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Re: Cooling attic (and home) by spraying water on roof (shingles) - good/bad?
In article <42BDB7E5.456E1146@xxxxxxx>, Some Guy <Some@xxxxxxx> wrote:
>It's a mostly sunny day here (SW Ontario) and the mid-day outdoor
>conditions are about 87 degrees and 50 to 55% relative humidity.
>I have new shingles (100% asphalt, relatively light in color) on a
>roof (pyramidal) with a 4:12 pitch covering an area that's about 36' x
>40'. Large vent fan and 3 passive vents near the peak. Soffits are 2
>foot wide on all 4 sides (but ventaliation is only good along 1 side
>for the moment). Small fan is jury rigged in the attic space to
>provide forced air circulation of the attic space and is powered with
>the main roof fan.
>Temperature sensor is positioned 1/2 inch from the underside of wood
>deck - so I can read the air temp immediately under the decking but
>not the actual deck or exterior shingle temperature.
>Around 1 pm today the attic temperature read 120 degrees. I rigged up
>some garden sprinklers on the roof and adjusted the flow to achieve
>maybe 1 gallon per minute total flow. Naturally, the water exiting
>the roof through the downspouts was warm to medium hot to the touch
>(didn't measure the temp).
>Within about 15 to 25 minutes the attic air temp was about 100
>degrees, and it's almost 4 pm as I type this and the temp is 98.4
>degrees (outside temp is about 87). I'm sure I don't have total
>coverage of roof with water spray.
>Since I'm currently re-working the soffits (adding pot-lights,
>speakers, cables for CCTV, etc) I'm going to be running stuff into the
>attic from the basement. I'm thinking that maybe it might be "cool"
>to run a copper water line as well and permenantly mount a couple of
>sprinklers that would give proper coverage to the roof and I could
>turn on manually or automatically.
>Is there anything written up about residential roof cooling with water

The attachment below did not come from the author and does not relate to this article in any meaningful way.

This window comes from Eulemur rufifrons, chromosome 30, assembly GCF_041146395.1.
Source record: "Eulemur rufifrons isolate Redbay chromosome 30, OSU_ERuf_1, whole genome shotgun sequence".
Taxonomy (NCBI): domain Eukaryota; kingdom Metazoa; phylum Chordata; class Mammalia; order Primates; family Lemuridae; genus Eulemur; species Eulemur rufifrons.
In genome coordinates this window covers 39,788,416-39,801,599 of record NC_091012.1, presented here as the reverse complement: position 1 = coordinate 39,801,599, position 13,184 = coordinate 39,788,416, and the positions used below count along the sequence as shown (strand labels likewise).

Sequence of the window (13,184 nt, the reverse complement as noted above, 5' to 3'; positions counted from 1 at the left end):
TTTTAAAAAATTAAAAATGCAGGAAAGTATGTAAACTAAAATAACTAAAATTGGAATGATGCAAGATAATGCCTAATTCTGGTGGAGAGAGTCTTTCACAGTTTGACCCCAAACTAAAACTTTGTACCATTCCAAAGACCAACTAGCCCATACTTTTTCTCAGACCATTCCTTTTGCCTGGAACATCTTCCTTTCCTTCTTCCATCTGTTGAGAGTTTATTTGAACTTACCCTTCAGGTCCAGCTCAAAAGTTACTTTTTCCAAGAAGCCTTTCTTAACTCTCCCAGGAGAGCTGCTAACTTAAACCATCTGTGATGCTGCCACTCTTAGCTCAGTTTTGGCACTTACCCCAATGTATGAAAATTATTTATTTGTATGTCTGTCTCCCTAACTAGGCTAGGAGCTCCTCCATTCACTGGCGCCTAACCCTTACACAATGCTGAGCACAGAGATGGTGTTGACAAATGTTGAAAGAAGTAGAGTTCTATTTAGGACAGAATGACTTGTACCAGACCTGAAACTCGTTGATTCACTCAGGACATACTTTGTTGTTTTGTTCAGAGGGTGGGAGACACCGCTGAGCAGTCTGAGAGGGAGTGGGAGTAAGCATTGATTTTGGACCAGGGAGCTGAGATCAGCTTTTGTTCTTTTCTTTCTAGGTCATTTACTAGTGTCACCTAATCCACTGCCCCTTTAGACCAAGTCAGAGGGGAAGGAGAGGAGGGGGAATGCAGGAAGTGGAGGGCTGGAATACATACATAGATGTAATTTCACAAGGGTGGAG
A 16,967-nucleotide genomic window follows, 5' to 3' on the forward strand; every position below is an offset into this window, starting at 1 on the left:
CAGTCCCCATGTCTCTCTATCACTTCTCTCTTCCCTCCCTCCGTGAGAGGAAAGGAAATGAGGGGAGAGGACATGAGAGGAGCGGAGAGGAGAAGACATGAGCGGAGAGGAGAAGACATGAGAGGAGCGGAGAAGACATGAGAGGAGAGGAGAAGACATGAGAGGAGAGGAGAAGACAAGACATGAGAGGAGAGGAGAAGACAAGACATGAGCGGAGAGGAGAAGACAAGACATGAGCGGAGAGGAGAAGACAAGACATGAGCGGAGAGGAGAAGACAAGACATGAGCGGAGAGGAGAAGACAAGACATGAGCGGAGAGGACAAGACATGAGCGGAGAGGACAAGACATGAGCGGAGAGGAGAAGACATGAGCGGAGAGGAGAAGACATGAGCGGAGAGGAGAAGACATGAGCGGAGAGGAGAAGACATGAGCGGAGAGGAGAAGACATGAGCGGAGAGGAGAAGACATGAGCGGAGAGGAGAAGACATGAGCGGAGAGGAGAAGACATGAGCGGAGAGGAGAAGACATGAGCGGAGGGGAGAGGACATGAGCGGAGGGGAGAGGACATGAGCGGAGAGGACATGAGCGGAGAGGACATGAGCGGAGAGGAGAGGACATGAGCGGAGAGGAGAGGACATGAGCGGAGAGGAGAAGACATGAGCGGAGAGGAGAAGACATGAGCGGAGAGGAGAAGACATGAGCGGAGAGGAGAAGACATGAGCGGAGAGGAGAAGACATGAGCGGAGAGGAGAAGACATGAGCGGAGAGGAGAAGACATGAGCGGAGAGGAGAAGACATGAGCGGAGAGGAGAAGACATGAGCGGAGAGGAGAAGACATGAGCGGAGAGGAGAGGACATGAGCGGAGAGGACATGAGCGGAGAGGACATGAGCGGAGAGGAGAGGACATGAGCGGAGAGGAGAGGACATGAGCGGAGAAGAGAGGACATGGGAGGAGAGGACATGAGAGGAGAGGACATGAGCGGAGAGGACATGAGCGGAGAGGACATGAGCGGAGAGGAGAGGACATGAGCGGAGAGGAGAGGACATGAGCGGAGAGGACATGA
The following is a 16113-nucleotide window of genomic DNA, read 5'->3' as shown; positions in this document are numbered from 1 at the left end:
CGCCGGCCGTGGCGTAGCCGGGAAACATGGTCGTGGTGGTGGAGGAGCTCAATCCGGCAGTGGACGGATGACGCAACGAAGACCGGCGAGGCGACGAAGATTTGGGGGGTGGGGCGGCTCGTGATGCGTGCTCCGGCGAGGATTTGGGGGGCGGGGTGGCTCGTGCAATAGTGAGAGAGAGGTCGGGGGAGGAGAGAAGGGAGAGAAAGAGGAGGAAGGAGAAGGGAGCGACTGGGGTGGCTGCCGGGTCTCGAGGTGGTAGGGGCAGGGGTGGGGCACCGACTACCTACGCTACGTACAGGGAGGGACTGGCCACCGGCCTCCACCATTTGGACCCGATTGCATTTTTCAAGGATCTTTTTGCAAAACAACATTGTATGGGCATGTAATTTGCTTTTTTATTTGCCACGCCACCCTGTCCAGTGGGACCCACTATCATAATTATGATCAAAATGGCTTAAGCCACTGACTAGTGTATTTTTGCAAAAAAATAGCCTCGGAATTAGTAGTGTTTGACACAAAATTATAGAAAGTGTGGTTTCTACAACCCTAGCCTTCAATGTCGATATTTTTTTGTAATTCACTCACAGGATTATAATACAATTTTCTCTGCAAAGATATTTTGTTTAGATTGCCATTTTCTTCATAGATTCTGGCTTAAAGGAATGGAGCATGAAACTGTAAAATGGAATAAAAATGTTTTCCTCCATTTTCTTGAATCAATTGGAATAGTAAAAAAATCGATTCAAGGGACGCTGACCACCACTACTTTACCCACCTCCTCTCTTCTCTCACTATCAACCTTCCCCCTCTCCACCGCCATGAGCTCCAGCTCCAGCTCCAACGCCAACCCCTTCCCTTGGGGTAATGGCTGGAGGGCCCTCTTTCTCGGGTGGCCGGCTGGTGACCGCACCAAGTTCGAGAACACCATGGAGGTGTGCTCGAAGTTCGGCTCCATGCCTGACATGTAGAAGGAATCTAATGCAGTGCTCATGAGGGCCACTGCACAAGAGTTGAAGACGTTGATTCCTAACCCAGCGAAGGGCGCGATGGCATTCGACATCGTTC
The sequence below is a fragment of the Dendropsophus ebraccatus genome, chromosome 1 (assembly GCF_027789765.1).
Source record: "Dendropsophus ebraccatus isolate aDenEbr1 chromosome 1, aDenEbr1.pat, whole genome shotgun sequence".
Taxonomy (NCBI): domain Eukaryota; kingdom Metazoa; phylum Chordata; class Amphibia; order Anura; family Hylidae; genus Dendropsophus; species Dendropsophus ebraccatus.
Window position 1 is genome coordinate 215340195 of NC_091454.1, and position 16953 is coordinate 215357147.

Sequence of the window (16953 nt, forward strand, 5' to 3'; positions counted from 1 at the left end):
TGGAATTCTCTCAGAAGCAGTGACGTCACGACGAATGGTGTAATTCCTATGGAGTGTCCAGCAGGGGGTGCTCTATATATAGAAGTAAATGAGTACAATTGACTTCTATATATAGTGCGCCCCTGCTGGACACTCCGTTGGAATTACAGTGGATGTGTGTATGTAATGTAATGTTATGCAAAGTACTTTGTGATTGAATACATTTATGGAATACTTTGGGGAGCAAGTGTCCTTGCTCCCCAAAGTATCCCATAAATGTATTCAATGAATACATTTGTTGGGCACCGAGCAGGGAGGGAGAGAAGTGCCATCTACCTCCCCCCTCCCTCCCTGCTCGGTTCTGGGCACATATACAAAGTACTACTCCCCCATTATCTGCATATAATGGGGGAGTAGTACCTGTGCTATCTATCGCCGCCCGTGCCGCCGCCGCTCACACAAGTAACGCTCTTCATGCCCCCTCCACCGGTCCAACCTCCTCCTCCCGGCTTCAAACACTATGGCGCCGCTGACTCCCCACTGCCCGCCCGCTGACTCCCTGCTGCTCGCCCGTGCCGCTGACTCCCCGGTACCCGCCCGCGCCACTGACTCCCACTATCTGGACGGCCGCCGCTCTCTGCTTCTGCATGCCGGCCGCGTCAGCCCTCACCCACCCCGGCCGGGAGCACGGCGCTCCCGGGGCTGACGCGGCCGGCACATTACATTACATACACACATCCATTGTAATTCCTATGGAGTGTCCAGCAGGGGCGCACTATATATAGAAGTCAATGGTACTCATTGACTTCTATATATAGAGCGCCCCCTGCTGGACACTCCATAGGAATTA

>Are the benefits (reduced interior cooling load and increased shingle
>longevity) outweight by (maybe) shingle dammage by water spray if the
>water is used on the hottest, sunniest days in the middle of the
Back in the days before ubiquitous A/C, and when 'skimpy' insulation was
commonplace, "watering the roof" was a _common_ method of making things
inside a bit more livable.
The idea being to just wet down the roof, and have the water _evaporate_
to carry off the heat. evaporating water pulls off hundreds of times as
much heat energy as does just warming the water up does.
'Evaporative cooling' is one of the most energy efficient cooling methods
known. However, there are a whole bunch of limits as to how much cooling
you can get that way. The higher the ambient 'relative humidity', the
less cooling you can produce. The lower the temperature, the less cooling
you can produce. And, of course, you have to have a means to 'discard'
the 'used up' air.
As a practical matter, you "don't care" how hot the attic air is _near_the_
_roof_, if the temperature just above the insulation to the inhabited space
stays rational. Decent 'convection' air-flow, possibly with power-assist
does a good job of _that_.
Also, if you have 'good' insulation between the inhabited space, and the
attic, a 'spike down' in the attic temperatures will -not- make a noticable
difference in the inhabited space thermal load -- takes too long for the
change to 'penetrate' all that insulation.
I'd try putting some temprature sensors at, or even a little ways _into_
the top of the insulation at the attic *floor*, and see how bad the
temperatures get there. And then try to optimize the air-flow to get
those readings close to 'in the shade' outdoor temperatures.
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